In 1921, the train station received delegates bound for the First Party Congress of the CPC, but was later destroyed by war in 1937.

In order to create a 1:1 reconstruction of the old station building, MAD engaged with scholars, consultants and experts in heritage architecture to recover data which might aid the project.

The relationship and scale between canopies, bridges, platforms, and the building were calculated, allowing for a more accurate reconstruction of the historic station and its features.

A “Train Station in the Forest”

Looking south along the central axis, the rebuilt station building and the “floating” metal roof of the new station will blend with the forest trees. The station concourse, platforms, and waiting hall are hidden underground, while the building’s single-story height above ground level humbly respects the scale of the old station building.

An abundance of natural light floods into the underground waiting hall through skylights and glass curtain walls on the ground floor, creating a subterranean space which is both open and bright. The internal atmosphere and tone are centered on the human scale, with the aim of creating a pleasant, comfortable experience for travelers.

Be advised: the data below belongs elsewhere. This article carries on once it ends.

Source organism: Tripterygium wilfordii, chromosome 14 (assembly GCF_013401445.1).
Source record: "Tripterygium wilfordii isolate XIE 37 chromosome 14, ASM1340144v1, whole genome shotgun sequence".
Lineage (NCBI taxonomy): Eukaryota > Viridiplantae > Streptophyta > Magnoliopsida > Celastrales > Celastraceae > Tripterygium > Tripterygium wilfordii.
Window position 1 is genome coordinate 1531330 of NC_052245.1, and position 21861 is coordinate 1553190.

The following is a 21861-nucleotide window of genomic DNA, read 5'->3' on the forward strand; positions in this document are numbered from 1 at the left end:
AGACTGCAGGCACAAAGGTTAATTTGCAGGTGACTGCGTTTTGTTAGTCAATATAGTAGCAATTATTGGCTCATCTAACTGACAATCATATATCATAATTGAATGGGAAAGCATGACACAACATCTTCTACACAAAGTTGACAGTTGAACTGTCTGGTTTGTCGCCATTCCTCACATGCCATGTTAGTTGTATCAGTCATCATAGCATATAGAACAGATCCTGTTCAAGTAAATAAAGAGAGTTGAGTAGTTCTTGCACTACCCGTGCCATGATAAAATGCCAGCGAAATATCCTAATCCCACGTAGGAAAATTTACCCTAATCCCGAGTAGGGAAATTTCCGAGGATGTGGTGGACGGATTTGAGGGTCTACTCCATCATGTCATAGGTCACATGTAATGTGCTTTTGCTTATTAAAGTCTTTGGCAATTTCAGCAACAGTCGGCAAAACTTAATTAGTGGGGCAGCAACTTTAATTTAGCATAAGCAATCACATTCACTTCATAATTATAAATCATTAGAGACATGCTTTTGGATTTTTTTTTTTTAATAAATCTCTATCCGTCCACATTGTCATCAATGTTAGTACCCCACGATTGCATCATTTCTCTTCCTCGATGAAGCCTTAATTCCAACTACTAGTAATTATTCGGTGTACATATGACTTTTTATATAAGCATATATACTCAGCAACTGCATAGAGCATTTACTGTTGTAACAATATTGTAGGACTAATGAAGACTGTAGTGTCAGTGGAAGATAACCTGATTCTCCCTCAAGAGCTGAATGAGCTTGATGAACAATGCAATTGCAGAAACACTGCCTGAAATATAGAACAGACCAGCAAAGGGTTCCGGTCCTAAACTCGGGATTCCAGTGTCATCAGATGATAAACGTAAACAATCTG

As people move from the waiting hall to the platforms via a futuristic underground tunnel, they observe the rebuilt old station building overhead. Here, a moment is created where old meets new, and a sharp yet composed contrast is showcased between the past and future.

An 86-acre Urban Oasis

MAD’s proposal places the busy transportation junction underground, freeing the ground floor of obtrusive infrastructure, thus allowing the People’s Park to radiate through the scheme into the city, and form an urban oasis.

A careful consideration to landscape and massing has formed an axis with the reconstructed old station building at its core.

In front of the station, a large collection of canopy shaped trees have been planted, creating comfortable, natural shades for the plaza.

A Commercial Zone underneath the “Forest”

MAD’s redesign also places the station’s commercial functions underground, linking the train station with the city’s transportation hub. In addition, sunken courtyards connect the underground commercial space with the parkland above.